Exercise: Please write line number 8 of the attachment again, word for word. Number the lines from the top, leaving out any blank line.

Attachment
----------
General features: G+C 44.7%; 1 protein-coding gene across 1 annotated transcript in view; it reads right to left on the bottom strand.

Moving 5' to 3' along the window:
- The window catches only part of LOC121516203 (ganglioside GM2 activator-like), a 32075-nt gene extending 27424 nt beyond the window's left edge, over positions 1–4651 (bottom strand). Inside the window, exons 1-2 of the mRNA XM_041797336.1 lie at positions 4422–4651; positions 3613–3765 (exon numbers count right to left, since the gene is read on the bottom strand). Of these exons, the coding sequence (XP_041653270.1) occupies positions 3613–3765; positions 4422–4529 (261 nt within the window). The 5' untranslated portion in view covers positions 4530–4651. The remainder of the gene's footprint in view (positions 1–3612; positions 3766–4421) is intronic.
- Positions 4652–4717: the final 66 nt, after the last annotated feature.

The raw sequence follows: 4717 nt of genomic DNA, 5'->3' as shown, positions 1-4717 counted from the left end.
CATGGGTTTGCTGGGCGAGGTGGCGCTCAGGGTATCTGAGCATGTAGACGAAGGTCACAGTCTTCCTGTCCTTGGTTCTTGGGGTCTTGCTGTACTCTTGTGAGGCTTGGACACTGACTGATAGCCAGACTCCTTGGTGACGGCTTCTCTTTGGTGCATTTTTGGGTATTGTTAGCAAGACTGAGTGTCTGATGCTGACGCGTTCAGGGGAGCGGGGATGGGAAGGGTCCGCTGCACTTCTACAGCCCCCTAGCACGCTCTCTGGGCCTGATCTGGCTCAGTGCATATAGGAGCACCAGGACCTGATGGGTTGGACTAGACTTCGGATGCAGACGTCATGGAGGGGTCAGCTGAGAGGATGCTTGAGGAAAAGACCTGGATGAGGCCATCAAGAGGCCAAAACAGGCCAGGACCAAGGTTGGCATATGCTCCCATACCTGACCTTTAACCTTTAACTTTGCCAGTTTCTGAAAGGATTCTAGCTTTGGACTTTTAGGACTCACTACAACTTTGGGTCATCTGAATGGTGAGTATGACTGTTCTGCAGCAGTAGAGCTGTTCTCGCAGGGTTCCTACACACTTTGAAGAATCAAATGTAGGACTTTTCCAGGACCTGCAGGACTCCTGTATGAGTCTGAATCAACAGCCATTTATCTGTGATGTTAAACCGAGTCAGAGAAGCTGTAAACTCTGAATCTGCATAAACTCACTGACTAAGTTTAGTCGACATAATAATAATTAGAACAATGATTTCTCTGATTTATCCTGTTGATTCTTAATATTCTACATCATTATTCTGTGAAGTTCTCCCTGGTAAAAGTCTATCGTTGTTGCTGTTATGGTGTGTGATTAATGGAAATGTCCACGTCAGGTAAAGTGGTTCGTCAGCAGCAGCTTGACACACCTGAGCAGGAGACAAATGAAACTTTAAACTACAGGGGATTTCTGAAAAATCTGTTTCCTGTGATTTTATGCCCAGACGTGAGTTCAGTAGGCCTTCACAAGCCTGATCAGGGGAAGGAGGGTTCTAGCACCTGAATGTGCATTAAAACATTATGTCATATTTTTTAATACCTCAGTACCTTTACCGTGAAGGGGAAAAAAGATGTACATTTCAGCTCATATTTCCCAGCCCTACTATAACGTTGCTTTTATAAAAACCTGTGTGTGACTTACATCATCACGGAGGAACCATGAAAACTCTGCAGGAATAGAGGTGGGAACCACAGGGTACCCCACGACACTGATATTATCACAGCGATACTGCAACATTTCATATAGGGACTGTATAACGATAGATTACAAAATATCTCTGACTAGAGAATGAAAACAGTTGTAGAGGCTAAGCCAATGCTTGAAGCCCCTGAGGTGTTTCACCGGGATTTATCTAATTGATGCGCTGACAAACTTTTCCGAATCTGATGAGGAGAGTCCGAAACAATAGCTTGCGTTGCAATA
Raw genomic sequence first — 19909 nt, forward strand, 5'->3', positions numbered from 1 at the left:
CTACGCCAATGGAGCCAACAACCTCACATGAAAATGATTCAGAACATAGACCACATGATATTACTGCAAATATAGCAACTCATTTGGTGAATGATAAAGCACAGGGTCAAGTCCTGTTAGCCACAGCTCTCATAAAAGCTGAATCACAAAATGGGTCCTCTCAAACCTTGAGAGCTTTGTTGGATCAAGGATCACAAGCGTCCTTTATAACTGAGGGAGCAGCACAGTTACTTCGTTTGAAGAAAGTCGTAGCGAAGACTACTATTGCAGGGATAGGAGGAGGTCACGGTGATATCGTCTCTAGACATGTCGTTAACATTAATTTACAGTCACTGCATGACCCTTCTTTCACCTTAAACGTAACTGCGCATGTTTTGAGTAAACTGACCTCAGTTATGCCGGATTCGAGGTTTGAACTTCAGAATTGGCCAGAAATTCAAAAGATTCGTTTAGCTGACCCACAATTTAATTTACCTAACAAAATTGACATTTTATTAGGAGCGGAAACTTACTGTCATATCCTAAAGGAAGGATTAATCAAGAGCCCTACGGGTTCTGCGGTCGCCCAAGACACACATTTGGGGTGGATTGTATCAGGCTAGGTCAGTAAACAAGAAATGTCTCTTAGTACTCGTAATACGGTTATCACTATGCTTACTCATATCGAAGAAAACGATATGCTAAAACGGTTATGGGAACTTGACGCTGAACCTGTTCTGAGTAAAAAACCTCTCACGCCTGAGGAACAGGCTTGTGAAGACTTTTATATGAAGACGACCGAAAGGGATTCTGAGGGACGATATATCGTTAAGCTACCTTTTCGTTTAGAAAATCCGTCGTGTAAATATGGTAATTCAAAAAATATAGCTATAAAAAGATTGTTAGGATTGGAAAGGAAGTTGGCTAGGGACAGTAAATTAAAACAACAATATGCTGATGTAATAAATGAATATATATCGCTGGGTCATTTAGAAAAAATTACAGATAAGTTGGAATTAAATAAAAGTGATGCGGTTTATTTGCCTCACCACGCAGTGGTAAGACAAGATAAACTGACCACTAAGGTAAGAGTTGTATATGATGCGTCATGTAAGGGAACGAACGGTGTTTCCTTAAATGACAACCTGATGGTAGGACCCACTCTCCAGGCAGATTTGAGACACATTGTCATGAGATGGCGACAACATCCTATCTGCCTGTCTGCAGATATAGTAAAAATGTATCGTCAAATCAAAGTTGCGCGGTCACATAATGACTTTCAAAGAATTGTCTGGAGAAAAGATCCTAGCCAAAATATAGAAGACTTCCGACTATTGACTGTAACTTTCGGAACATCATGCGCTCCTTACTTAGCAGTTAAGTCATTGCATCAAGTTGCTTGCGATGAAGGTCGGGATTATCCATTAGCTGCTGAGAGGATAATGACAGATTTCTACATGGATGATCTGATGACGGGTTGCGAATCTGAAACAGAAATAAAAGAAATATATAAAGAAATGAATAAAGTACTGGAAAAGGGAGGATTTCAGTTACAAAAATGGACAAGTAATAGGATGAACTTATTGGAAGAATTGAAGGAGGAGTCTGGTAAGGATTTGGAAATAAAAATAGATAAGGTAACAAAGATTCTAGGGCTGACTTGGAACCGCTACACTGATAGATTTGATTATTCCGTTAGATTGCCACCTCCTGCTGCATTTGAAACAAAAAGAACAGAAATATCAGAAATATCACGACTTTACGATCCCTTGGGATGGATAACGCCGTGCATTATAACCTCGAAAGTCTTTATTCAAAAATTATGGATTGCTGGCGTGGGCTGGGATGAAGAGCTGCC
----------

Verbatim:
CTACGCCAATGGAGCCAACAACCTCACATGAAAATGATTCAGAACATAGACCACATGATATTACTGCAAATATAGCAACTCATTTGGTGAATGATAAAGCACAGGGTCAAGTCCTGTTAGCCACAGCTCTCATAAAAGCTGAATCACAAAATGGGTCCTCTCAAACCTTGAGAGCTTTGTTGGATCAAGGATCACAAGCGTCCTTTATAACTGAGGGAGCAGCACAGTTACTTCGTTTGAAGAAAGTCGTAGCGAAGACTACTATTGCAGGGATAGGAGGAGGTCACGGTGATATCGTCTCTAGACATGTCGTTAACATTAATTTACAGTCACTGCATGACCCTTCTTTCACCTTAAACGTAACTGCGCATGTTTTGAGTAAACTGACCTCAGTTATGCCGGATTCGAGGTTTGAACTTCAGAATTGGCCAGAAATTCAAAAGATTCGTTTAGCTGACCCACAATTTAATTTACCTAACAAAATTGACATTTTATTAGGAGCGGAAACTTACTGTCATATCCTAAAGGAAGGATTAATCAAGAGCCCTACGGGTTCTGCGGTCGCCCAAGACACACATTTGGGGTGGATTGTATCAGGCTAGGTCAGTAAACAAGAAATGTCTCTTAGTACTCGTAATACGGTTATCACTATGCTTACTCATATCGAAGAAAACGATATGCTAAAACGGTTATGGGAACTTGACGCTGAACCTGTTCTGAGTAAAAAACCTCTCACGCCTGAGGAACAGGCTTGTGAAGACTTTTATATGAAGACGACCGAAAGGGATTCTGAGGGACGATATATCGTTAAGCTACCTTTTCGTTTAGAAAATCCGTCGTGTAAATATGGTAATTCAAAAAATATAGCTATAAAAAGATTGTTAGGATTGGAAAGGAAGTTGGCTAGGGACAGTAAATTAAAACAACAATATGCTGATGTAATAAATGAATATATATCGCTGGGTCATTTAGAAAAAATTACAGATAAGTTGGAATTAAATAAAAGTGATGCGGTTTATTTGCCTCACCACGCAGTGGTAAGACAAGATAAACTGACCACTAAGGTAAGAGTTGTATATGATGCGTCATGTAAGGGAACGAACGGTGTTTCCTTAAATGACAACCTGATGGTAGGACCCACTCTCCAGGCAGATTTGAGACACATTGTCATGAGATGGCGACAACATCCTATCTGCCTGTCTGCAGATATAGTAAAAATGTATCGTCAAATCAAAGTTGCGCGGTCACATAATGACTTTCAAAGAATTGTCTGGAGAAAAGATCCTAGCCAAAATATAGAAGACTTCCGACTATTGACTGTAACTTTCGGAACATCATGCGCTCCTTACTTAGCAGTTAAGTCATTGCATCAAGTTGCTTGCGATGAAGGTCGGGATTATCCATTAGCTGCTGAGAGGATAATGACAGATTTCTACATGGATGATCTGATGACGGGTTGCGAATCTGAAACAGAAATAAAAGAAATATATAAAGAAATGAATAAAGTACTGGAAAAGGGAGGATTTCAGTTACAAAAATGGACAAGTAATAGGATGAACTTATTGGAAGAATTGAAGGAGGAGTCTGGTAAGGATTTGGAAATAAAAATAGATAAGGTAACAAAGATTCTAGGGCTGACTTGGAACCGCTACACTGATAGATTTGATTATTCCGTTAGATTGCCACCTCCTGCTGCATTTGAAACAAAAAGAACAGAAATATCAGAAATATCACGACTTTACGATCCCTTGGGATGGATAACGCCGTGCATTATAACCTCGAAAGTCTTTATTCAAAAATTATGGATTGCTGGCGTGGGCTGGGATGAAGAGCTGCC